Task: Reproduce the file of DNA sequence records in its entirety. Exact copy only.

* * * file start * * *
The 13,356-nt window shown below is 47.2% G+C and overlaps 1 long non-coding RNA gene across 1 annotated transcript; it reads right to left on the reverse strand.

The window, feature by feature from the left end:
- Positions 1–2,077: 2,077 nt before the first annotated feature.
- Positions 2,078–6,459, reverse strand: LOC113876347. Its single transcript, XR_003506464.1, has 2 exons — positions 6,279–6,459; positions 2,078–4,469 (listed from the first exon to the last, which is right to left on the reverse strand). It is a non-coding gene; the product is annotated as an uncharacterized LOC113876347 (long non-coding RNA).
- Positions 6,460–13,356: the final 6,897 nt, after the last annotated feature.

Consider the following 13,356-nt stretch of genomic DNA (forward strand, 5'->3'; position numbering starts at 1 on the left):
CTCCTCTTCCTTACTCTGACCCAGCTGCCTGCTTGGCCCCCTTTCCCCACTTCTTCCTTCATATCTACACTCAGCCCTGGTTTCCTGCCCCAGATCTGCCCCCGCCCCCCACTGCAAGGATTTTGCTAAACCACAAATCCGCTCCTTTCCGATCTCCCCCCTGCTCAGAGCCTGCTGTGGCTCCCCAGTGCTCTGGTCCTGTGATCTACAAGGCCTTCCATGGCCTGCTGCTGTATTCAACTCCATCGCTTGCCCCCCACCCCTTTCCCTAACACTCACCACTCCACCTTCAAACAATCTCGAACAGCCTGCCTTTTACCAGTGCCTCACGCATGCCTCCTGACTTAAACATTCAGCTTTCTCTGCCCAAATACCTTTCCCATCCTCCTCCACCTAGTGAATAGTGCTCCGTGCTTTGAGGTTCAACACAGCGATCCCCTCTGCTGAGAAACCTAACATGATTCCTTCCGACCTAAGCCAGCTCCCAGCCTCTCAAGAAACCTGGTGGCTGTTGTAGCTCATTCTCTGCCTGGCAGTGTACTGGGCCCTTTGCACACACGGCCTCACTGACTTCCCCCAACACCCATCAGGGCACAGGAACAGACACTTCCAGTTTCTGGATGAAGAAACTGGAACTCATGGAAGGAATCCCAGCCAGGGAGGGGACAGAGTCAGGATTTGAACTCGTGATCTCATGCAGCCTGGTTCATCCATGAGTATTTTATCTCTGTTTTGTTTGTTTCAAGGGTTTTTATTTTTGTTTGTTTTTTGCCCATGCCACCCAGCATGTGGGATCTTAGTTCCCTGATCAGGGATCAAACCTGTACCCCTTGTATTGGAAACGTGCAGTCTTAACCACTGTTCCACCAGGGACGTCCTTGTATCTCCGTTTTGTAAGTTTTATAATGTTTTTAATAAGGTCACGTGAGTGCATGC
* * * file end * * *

The 13,356-nt window shown below is 47.2% G+C and overlaps 1 long non-coding RNA gene across 1 annotated transcript; it reads right to left on the reverse strand.

The window, feature by feature from the left end:
- Positions 1–2,077: 2,077 nt before the first annotated feature.
- Positions 2,078–6,459, reverse strand: LOC113876347. Its single transcript, XR_003506464.1, has 2 exons — positions 6,279–6,459; positions 2,078–4,469 (listed from the first exon to the last, which is right to left on the reverse strand). It is a non-coding gene; the product is annotated as an uncharacterized LOC113876347 (long non-coding RNA).
- Positions 6,460–13,356: the final 6,897 nt, after the last annotated feature.

Consider the following 13,356-nt stretch of genomic DNA (forward strand, 5'->3'; position numbering starts at 1 on the left):
CTCCTCTTCCTTACTCTGACCCAGCTGCCTGCTTGGCCCCCTTTCCCCACTTCTTCCTTCATATCTACACTCAGCCCTGGTTTCCTGCCCCAGATCTGCCCCCGCCCCCCACTGCAAGGATTTTGCTAAACCACAAATCCGCTCCTTTCCGATCTCCCCCCTGCTCAGAGCCTGCTGTGGCTCCCCAGTGCTCTGGTCCTGTGATCTACAAGGCCTTCCATGGCCTGCTGCTGTATTCAACTCCATCGCTTGCCCCCCACCCCTTTCCCTAACACTCACCACTCCACCTTCAAACAATCTCGAACAGCCTGCCTTTTACCAGTGCCTCACGCATGCCTCCTGACTTAAACATTCAGCTTTCTCTGCCCAAATACCTTTCCCATCCTCCTCCACCTAGTGAATAGTGCTCCGTGCTTTGAGGTTCAACACAGCGATCCCCTCTGCTGAGAAACCTAACATGATTCCTTCCGACCTAAGCCAGCTCCCAGCCTCTCAAGAAACCTGGTGGCTGTTGTAGCTCATTCTCTGCCTGGCAGTGTACTGGGCCCTTTGCACACACGGCCTCACTGACTTCCCCCAACACCCATCAGGGCACAGGAACAGACACTTCCAGTTTCTGGATGAAGAAACTGGAACTCATGGAAGGAATCCCAGCCAGGGAGGGGACAGAGTCAGGATTTGAACTCGTGATCTCATGCAGCCTGGTTCATCCATGAGTATTTTATCTCTGTTTTGTTTGTTTCAAGGGTTTTTATTTTTGTTTGTTTTTTGCCCATGCCACCCAGCATGTGGGATCTTAGTTCCCTGATCAGGGATCAAACCTGTACCCCTTGTATTGGAAACGTGCAGTCTTAACCACTGTTCCACCAGGGACGTCCTTGTATCTCCGTTTTGTAAGTTTTATAATGTTTTTAATAAGGTCACGTGAGTGCATGC